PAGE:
Adjunct Professor of Family Medicine
University of Cincinnati
Cincinnati, Ohio

Susan P. Tyler, MEd, CMP, CCMEP
Director, Continuing Medical Education
University of Cincinnati
Cincinnati, Ohio

All faculty members (or anyone else in a position to control content, such as activity planners) are required to complete a Disclosure of Commercial Interest and Resolution form and to cooperate with identified methods for resolving conflict of interest prior to participating in the activity. The University of Cincinnati requires disclosure to the learners of all relevant financial relationships and adheres strictly to the ACCME Standards for Commercial Support.

George H. Kraft, MD, MS, is former director of the Western Multiple Sclerosis Center, Principal Investigator of the Multiple Sclerosis Research and Training Center, and Alvord Professor of Multiple Sclerosis Research at the University of Washington in Seattle, where he is currently Affiliate, Institute of Stem Cell and Regenerative Medicine, Medical Director of the Multiple Sclerosis Project ECHO, and Emeritus Professor of Rehabilitation Medicine and Neurology. Dr. Kraft is a member of the Scientific Advisory Board and Speakers Bureau of Acorda Therapeutics.

Kathleen Costello, MS, ANP-BC, MSCN, Associate Vice President of the Advocacy, Services and Research Department of the National Multiple Sclerosis Society; Adult Nurse Practitioner in the Johns Hopkins Multiple Sclerosis Center; and Adjunct Assistant Professor of Neurology at Johns Hopkins University School of Medicine, Baltimore, Maryland, has nothing to disclose.

Anne Gocke, PhD, Assistant Professor of Neurology at Johns Hopkins University School of Medicine, Baltimore, Maryland, has nothing to disclose.

Salim Chahin, MD, MSCE, a Multiple Sclerosis Fellow in the Department of Neurology at the University of Pennsylvania Perelman School of Medicine, Philadelphia, Pennsylvania, has nothing to disclose.

Carrie M. Hersh, DO, a Clinical Neuroimmunology Fellow at the Mellen Center for Multiple Sclerosis Treatment and Research, Neurological Institute, Cleveland Clinic, Cleveland, Ohio, has nothing to disclose.

Mirla Avila, MD, a Resident in the Department of Neurology, Texas Tech University Health Sciences Center, Lubbock, Texas, has nothing to disclose.

Sara S. Qureshi, MD, a Multiple Sclerosis Fellow in the Department of Neurology and Neurotherapeutics, The University of Texas Southwestern Medical School, Dallas, Texas, has nothing to disclose.

Rick Ricer, MD, has nothing to disclose.

Susan P. Tyler, MEd, CMP, CCMEP, has nothing to disclose.

Jacqueline Keenan and Edwin Geffner of Direct One Communications, Inc., have nothing to disclose.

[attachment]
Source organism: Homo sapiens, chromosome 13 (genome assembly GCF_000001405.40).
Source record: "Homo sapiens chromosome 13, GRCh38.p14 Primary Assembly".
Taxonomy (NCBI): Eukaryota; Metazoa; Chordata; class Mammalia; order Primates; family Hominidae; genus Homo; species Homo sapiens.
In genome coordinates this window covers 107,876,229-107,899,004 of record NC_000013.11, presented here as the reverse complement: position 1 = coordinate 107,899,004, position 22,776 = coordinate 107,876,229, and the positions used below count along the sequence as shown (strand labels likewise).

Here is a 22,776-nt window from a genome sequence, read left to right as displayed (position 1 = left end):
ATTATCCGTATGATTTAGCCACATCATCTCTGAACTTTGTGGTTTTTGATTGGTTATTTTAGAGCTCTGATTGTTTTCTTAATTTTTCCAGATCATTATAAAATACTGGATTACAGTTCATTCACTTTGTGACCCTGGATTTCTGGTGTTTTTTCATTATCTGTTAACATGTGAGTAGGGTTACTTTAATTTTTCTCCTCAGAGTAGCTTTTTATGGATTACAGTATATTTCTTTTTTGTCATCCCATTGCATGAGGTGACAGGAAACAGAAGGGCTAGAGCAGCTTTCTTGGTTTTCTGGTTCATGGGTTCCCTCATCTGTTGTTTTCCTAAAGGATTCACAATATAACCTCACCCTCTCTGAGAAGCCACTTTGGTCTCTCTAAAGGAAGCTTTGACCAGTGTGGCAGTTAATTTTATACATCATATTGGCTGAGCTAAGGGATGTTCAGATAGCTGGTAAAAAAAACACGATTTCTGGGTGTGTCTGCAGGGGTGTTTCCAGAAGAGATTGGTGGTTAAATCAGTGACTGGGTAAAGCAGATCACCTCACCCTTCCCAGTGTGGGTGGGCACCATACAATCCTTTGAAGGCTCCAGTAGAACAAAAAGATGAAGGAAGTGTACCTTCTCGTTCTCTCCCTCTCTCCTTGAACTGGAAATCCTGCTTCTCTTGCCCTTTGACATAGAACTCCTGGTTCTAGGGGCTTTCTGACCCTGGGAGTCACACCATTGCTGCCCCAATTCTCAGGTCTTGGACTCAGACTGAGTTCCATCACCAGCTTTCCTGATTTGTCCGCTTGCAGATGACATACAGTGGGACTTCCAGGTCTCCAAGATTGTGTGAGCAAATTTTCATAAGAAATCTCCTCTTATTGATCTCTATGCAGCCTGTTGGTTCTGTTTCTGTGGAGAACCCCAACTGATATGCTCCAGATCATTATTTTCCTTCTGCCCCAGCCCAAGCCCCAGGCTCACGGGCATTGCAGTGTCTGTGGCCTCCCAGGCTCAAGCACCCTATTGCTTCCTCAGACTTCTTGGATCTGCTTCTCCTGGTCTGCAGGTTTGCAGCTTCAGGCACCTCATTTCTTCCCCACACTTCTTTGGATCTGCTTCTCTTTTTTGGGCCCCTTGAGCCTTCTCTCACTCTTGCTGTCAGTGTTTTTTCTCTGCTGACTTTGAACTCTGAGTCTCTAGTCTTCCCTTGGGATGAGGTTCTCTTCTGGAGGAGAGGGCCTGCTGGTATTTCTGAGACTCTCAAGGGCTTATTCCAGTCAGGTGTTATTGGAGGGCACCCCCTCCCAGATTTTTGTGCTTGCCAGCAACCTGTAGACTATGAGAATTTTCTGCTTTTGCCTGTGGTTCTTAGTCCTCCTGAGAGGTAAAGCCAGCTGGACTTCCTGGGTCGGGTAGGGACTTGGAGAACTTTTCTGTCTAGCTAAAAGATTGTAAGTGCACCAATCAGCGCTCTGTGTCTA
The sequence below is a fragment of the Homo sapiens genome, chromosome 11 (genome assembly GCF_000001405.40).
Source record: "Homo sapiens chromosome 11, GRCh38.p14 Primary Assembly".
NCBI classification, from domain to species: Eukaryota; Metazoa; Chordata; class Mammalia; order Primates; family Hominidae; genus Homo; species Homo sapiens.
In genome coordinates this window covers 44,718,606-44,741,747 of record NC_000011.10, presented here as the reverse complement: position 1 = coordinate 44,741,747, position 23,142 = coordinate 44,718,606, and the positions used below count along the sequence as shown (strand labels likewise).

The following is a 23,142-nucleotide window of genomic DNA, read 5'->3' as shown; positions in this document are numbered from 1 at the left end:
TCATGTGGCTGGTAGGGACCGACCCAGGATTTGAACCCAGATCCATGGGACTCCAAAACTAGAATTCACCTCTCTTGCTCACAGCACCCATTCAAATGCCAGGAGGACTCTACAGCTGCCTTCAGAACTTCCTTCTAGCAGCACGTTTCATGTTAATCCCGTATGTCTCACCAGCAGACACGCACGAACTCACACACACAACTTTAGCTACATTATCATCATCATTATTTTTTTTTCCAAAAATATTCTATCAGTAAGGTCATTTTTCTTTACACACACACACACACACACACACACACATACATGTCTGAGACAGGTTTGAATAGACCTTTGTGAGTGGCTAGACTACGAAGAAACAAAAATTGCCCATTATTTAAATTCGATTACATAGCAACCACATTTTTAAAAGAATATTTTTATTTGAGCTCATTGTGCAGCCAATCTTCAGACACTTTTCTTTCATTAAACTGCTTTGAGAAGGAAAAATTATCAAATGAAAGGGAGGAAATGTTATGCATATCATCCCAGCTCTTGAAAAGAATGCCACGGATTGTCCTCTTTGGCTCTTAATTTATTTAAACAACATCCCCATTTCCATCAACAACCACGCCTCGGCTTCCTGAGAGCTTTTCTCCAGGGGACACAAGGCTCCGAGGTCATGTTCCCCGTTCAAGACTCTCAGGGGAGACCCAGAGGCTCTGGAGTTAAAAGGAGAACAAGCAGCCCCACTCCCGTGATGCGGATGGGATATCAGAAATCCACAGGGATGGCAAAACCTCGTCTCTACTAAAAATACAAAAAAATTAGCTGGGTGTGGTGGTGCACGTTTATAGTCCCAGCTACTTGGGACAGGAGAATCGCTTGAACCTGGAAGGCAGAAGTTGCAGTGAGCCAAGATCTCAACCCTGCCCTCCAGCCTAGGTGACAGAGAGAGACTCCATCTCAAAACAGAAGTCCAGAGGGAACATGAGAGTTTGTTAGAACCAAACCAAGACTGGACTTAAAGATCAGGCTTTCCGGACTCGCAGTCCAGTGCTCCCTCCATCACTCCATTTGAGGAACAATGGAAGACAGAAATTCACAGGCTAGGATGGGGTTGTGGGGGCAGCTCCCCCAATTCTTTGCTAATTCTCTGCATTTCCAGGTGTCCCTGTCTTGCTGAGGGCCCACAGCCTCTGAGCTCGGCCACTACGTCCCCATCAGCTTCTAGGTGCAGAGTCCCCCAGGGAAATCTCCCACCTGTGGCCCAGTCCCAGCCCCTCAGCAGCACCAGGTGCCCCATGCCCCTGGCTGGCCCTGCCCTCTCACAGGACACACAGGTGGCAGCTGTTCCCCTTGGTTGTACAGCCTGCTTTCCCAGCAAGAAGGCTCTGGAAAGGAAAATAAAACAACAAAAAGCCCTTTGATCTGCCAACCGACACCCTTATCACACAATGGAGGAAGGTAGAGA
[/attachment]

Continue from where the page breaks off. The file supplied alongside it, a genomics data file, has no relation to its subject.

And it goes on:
This activity is an independent educational activity under the direction of the University of Cincinnati. The activity was planned and implemented in accordance with the accreditation requirements and policies of the ACCME, the Ethical Opinions/Guidelines of the American Medical Association, the US Food and Drug Administration (FDA), the Office of Inspector General of the US Department of Health and Human Services, and the Pharmaceutical Research and Manufacturers of America Code on Interactions With Healthcare Professionals, thus assuring the highest degree of independence, fair balance, scientific rigor, and objectivity.

However, the planning committee, faculty, University of Cincinnati, Biogen Idec, and Direct One Communications, Inc. shall in no way be liable for the currency of information or for any errors, omissions, or inaccuracies in this activity. The opinions and recommendations presented herein are those of the faculty and do not necessarily reflect the views of the provider, producer, or grantors.

Participants in this activity are encouraged to refer to primary references or full prescribing information resources.

Discussions concerning drugs, dosages, devices, and procedures may reflect the clinical experience of the planning committee or faculty, may be derived from the professional literature or other sources, or may suggest uses that are investigational and not approved labeling or indications.

In this edition of The Neurology Report, the off-label or unapproved use of several monoclonal antibodies, including alemtuzumab, rituximab, ocrelizumab, and daclizumab, in the treatment of relapsing MS is briefly described, as well as their current status. In addition, Dr. Hersh mentions several experimental treatments (including mirtazapine, mefloquine, cidofovir, and risperidone) for infectious complications of natalizumab, none of which is FDA approved for this use.

We would like to hear your comments regarding this or other educational activities produced by Direct One Communications, Inc. In addition, suggestions for future activities are welcome. Contact us at:

Direct One Communications, Inc.
1424 Ridge Road
Syosset, NY 11791
Phone: 516-364-1020
Fax: 516-364-4217
Website: www.CMEdirect.net